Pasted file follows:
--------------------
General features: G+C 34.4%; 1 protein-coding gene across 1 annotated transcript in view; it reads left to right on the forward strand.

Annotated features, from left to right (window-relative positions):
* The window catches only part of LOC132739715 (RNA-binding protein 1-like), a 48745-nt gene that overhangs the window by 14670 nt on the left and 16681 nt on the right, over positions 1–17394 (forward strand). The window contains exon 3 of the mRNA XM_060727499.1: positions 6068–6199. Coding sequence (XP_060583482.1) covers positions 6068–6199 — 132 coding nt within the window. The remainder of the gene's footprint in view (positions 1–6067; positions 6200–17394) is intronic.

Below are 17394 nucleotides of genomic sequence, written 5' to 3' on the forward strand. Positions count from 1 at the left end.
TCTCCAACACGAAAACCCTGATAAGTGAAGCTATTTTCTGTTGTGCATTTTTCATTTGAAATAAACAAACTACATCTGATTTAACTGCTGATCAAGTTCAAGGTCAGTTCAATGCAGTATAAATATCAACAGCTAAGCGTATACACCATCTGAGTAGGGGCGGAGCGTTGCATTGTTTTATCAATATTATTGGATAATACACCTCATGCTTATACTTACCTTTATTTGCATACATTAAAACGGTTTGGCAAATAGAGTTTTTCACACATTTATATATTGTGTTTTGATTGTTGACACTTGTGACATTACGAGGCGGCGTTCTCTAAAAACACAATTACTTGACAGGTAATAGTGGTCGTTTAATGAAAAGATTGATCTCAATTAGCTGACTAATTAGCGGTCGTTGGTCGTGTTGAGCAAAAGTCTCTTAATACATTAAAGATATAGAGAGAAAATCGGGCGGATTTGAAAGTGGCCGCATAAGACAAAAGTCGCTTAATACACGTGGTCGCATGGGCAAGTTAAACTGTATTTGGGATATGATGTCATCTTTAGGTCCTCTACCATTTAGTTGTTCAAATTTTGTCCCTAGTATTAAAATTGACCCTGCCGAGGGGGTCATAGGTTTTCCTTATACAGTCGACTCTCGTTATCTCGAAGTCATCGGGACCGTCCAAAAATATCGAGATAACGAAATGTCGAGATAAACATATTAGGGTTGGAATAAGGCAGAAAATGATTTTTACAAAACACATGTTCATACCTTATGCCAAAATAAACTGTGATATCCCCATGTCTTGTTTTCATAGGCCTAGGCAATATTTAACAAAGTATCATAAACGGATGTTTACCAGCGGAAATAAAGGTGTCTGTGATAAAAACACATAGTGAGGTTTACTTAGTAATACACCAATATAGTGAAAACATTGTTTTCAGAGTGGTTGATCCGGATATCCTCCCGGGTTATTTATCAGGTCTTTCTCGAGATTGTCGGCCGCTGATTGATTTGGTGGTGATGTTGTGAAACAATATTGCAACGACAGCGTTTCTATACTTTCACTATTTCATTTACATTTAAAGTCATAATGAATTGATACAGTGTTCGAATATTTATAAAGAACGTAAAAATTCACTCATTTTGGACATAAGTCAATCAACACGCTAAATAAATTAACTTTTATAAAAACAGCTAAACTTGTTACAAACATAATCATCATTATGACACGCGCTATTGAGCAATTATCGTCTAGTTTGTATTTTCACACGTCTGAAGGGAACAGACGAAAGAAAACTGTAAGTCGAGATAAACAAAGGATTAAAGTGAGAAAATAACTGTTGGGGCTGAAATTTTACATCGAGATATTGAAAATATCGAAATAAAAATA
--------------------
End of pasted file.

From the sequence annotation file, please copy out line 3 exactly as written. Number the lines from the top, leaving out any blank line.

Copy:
* The window catches only part of LOC132739715 (RNA-binding protein 1-like), a 48745-nt gene that overhangs the window by 14670 nt on the left and 16681 nt on the right, over positions 1–17394 (forward strand). The window contains exon 3 of the mRNA XM_060727499.1: positions 6068–6199. Coding sequence (XP_060583482.1) covers positions 6068–6199 — 132 coding nt within the window. The remainder of the gene's footprint in view (positions 1–6067; positions 6200–17394) is intronic.